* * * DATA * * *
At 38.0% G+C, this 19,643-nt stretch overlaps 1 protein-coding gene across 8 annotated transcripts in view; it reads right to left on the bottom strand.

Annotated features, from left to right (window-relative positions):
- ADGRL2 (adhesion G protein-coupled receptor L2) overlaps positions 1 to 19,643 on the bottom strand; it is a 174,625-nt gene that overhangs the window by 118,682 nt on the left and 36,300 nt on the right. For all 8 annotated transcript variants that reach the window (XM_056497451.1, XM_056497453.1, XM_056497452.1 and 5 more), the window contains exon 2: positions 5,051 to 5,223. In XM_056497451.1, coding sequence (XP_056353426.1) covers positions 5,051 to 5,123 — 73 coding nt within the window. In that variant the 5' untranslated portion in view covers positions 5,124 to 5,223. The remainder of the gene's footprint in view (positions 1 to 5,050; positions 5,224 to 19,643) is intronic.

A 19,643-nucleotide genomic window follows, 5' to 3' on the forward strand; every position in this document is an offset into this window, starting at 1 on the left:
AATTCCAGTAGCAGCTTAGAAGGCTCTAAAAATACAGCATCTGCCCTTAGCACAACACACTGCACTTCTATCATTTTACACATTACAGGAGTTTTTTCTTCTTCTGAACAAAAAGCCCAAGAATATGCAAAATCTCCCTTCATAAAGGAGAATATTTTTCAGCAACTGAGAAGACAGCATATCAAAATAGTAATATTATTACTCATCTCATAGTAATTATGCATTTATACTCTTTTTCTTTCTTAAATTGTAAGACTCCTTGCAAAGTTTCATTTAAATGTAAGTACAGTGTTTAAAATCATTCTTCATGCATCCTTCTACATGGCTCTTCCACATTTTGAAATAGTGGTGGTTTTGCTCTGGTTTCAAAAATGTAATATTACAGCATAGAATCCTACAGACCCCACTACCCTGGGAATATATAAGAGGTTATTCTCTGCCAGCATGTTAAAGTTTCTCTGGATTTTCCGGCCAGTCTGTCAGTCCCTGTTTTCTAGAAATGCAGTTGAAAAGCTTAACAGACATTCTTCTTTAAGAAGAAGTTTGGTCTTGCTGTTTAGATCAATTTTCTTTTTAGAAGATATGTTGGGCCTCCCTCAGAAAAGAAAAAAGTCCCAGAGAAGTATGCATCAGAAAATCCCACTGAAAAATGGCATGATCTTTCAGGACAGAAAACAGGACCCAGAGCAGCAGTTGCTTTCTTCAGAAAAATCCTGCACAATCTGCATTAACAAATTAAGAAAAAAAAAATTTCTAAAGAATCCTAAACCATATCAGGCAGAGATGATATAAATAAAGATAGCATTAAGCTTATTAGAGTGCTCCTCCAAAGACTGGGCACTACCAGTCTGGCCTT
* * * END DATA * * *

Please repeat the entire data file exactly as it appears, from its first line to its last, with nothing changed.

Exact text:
At 38.0% G+C, this 19,643-nt stretch overlaps 1 protein-coding gene across 8 annotated transcripts in view; it reads right to left on the bottom strand.

Annotated features, from left to right (window-relative positions):
- ADGRL2 (adhesion G protein-coupled receptor L2) overlaps positions 1 to 19,643 on the bottom strand; it is a 174,625-nt gene that overhangs the window by 118,682 nt on the left and 36,300 nt on the right. For all 8 annotated transcript variants that reach the window (XM_056497451.1, XM_056497453.1, XM_056497452.1 and 5 more), the window contains exon 2: positions 5,051 to 5,223. In XM_056497451.1, coding sequence (XP_056353426.1) covers positions 5,051 to 5,123 — 73 coding nt within the window. In that variant the 5' untranslated portion in view covers positions 5,124 to 5,223. The remainder of the gene's footprint in view (positions 1 to 5,050; positions 5,224 to 19,643) is intronic.

A 19,643-nucleotide genomic window follows, 5' to 3' on the forward strand; every position in this document is an offset into this window, starting at 1 on the left:
AATTCCAGTAGCAGCTTAGAAGGCTCTAAAAATACAGCATCTGCCCTTAGCACAACACACTGCACTTCTATCATTTTACACATTACAGGAGTTTTTTCTTCTTCTGAACAAAAAGCCCAAGAATATGCAAAATCTCCCTTCATAAAGGAGAATATTTTTCAGCAACTGAGAAGACAGCATATCAAAATAGTAATATTATTACTCATCTCATAGTAATTATGCATTTATACTCTTTTTCTTTCTTAAATTGTAAGACTCCTTGCAAAGTTTCATTTAAATGTAAGTACAGTGTTTAAAATCATTCTTCATGCATCCTTCTACATGGCTCTTCCACATTTTGAAATAGTGGTGGTTTTGCTCTGGTTTCAAAAATGTAATATTACAGCATAGAATCCTACAGACCCCACTACCCTGGGAATATATAAGAGGTTATTCTCTGCCAGCATGTTAAAGTTTCTCTGGATTTTCCGGCCAGTCTGTCAGTCCCTGTTTTCTAGAAATGCAGTTGAAAAGCTTAACAGACATTCTTCTTTAAGAAGAAGTTTGGTCTTGCTGTTTAGATCAATTTTCTTTTTAGAAGATATGTTGGGCCTCCCTCAGAAAAGAAAAAAGTCCCAGAGAAGTATGCATCAGAAAATCCCACTGAAAAATGGCATGATCTTTCAGGACAGAAAACAGGACCCAGAGCAGCAGTTGCTTTCTTCAGAAAAATCCTGCACAATCTGCATTAACAAATTAAGAAAAAAAAAATTTCTAAAGAATCCTAAACCATATCAGGCAGAGATGATATAAATAAAGATAGCATTAAGCTTATTAGAGTGCTCCTCCAAAGACTGGGCACTACCAGTCTGGCCTT